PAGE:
• DO’S

    Show That You Care

    Tell the person that you are always available to talk about things that may be troubling him/her.  Use a warm expression and/or appropriate physical contact to reassure him/her that you care.

    Be a Good Listener

    Be calm; speak quietly and gently. Listen with your eyes and ears. Look for nonverbal cues that show how the person feels and report what you see. For example, say, “you seem sad,” then wait for a response.

    Be Direct

    Talking openly is the only way to determine how serious the person is about ending his or her life.  Ask, “Have you ever felt so low that you felt that life was not worth living?”

    Get Help

    Seeking professional help is a must! Although simple depression can disappear as quickly as it comes, it can develop to the point where a person may impulsively see suicide as the only way.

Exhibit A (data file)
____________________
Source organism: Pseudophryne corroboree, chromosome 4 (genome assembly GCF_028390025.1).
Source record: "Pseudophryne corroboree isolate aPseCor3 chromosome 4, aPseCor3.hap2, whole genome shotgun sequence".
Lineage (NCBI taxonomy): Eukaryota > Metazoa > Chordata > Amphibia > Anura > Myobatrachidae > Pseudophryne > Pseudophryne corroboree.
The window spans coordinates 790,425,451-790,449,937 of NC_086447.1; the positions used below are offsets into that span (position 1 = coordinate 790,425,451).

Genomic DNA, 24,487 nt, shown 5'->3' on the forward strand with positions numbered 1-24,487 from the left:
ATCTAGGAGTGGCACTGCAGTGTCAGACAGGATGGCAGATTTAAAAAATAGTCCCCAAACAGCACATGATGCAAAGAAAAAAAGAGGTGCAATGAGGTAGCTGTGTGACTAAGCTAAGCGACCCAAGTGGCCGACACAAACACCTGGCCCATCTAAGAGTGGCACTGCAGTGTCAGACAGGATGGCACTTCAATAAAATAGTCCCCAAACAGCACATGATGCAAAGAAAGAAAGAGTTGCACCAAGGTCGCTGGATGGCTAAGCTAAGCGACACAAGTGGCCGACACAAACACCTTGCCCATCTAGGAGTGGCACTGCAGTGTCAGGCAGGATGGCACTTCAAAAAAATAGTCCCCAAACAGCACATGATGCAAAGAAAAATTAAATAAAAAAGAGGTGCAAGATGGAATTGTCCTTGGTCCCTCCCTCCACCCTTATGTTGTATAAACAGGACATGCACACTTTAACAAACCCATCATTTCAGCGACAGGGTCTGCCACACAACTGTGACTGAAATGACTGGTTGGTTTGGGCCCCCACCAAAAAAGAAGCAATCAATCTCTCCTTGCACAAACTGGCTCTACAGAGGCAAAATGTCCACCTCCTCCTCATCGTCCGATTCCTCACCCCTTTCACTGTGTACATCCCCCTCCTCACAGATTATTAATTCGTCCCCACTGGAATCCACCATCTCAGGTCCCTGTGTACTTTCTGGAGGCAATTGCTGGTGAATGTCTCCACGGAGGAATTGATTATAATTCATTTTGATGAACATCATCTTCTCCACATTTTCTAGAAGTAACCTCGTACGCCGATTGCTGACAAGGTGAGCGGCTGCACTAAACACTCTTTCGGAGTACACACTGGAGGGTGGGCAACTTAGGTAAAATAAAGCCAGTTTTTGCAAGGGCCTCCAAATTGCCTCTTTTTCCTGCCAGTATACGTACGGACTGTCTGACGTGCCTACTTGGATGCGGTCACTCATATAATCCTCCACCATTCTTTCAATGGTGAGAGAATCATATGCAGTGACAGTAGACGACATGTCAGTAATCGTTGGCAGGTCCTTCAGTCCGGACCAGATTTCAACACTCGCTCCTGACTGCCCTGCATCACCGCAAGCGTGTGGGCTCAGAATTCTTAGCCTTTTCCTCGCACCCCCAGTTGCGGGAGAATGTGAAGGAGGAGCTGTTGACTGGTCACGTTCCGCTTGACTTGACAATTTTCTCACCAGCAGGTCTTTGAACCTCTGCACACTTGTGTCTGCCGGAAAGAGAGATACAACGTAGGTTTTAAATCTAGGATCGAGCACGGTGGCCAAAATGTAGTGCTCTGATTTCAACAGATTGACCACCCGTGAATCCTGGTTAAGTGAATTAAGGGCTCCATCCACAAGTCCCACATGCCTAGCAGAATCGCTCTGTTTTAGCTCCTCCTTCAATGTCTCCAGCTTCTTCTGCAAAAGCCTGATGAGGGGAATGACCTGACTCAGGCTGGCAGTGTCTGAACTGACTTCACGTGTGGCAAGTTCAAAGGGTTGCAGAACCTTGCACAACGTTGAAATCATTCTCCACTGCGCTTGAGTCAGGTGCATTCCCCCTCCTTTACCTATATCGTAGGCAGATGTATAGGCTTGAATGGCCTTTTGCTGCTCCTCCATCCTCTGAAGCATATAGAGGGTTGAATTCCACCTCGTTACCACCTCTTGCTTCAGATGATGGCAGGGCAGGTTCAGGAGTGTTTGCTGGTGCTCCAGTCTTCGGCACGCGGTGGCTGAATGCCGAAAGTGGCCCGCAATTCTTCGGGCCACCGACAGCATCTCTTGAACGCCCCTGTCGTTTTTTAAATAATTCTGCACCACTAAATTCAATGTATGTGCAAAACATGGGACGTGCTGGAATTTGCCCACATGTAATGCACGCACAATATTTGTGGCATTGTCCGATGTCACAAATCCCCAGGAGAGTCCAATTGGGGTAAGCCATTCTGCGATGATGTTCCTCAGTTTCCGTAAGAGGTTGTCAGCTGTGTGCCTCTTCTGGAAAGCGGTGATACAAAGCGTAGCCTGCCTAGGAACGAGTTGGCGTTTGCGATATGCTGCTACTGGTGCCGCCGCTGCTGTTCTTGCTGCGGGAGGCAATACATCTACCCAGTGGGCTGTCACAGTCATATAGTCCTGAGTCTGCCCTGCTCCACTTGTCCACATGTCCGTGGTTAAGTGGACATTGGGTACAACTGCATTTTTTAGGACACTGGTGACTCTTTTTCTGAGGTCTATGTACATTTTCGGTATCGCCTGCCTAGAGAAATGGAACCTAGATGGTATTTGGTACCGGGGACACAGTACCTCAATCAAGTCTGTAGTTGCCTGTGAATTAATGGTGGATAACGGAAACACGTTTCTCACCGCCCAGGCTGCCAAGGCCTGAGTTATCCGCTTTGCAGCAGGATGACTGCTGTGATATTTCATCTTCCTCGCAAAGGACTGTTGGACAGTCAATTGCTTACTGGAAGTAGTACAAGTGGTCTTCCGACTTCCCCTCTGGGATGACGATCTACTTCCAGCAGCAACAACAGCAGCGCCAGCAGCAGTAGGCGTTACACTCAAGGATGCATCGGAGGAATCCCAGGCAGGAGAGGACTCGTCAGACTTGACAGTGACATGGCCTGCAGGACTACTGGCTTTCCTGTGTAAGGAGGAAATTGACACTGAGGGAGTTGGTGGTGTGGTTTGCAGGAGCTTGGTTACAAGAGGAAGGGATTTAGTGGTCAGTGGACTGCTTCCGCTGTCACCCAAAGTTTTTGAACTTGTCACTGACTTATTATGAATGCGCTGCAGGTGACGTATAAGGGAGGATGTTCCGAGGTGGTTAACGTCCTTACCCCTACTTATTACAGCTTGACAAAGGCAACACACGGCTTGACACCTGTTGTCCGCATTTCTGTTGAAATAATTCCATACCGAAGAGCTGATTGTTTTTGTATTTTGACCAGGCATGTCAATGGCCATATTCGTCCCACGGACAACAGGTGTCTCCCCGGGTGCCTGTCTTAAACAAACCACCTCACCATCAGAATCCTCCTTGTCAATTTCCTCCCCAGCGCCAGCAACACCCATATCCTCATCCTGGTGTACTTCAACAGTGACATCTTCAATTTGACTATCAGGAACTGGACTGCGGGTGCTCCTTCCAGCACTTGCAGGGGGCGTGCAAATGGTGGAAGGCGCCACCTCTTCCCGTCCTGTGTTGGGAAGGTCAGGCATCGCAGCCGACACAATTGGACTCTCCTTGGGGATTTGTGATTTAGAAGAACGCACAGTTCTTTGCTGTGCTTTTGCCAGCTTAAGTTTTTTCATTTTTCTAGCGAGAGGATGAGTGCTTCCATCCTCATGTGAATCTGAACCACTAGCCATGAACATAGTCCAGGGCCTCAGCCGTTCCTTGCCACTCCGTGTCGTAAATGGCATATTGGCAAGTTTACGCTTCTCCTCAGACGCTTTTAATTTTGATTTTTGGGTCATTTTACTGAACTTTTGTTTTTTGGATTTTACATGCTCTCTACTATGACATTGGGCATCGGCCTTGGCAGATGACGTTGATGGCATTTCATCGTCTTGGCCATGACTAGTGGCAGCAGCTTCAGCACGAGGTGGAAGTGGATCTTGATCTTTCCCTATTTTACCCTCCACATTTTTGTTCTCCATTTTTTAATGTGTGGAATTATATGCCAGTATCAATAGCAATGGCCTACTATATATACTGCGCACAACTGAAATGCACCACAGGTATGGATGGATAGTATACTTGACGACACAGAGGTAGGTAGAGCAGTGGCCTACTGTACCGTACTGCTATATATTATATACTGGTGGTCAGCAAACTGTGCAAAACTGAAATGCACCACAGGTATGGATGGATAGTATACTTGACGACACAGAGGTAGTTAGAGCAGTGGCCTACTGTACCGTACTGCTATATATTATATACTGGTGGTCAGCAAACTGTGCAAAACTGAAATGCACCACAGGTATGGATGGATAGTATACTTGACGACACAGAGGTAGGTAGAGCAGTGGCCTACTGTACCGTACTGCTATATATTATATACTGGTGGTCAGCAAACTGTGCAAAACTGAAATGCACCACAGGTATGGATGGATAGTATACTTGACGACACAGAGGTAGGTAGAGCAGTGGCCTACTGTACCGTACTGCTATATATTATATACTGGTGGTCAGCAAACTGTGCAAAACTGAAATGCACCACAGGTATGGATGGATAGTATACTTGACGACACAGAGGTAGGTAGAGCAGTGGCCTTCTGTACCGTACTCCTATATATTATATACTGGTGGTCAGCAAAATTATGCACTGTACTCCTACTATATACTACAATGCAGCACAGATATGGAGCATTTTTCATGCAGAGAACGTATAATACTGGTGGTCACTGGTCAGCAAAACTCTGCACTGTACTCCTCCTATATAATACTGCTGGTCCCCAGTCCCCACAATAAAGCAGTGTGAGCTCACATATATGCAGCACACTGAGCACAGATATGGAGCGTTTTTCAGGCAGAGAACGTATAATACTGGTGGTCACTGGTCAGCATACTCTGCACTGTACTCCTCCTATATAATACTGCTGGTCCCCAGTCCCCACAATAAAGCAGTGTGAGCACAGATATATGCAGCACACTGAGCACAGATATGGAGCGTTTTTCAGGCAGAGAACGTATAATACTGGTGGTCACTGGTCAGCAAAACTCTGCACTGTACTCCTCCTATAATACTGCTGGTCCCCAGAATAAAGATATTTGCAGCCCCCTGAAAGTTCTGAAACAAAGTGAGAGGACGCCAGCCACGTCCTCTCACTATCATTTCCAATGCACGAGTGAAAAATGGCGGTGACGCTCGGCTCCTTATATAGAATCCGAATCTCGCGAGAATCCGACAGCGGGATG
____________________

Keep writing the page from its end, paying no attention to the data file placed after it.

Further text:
Don’t Ignore the Problem

    Just because a person may frequently be manipulative, dramatic, or attention-seeking doesn’t mean they are not also suicidal.

    Don’t Minimize

    Avoid offering empty reassurance or dismissing the person’s problems as trivial.  From his/her perspective, they matter greatly and make him/her unhappy.

    Don’t Make Moral Judgments

    Don’t act shocked or disgusted.  Do not use reverse psychology.  Don’t tell them they have a lot to live for, argue with them, or lecture and punish them.  If what the person tells you makes you feel angry, control those feelings.

    Don’t Leave the Person Alone

    If you feel there is any immediate danger, don’t leave the person alone and eliminate all access to lethal weapons, drugs, and cars.  The easy availability of guns, drugs, and cars increases the chances of a passing impulse ending in death.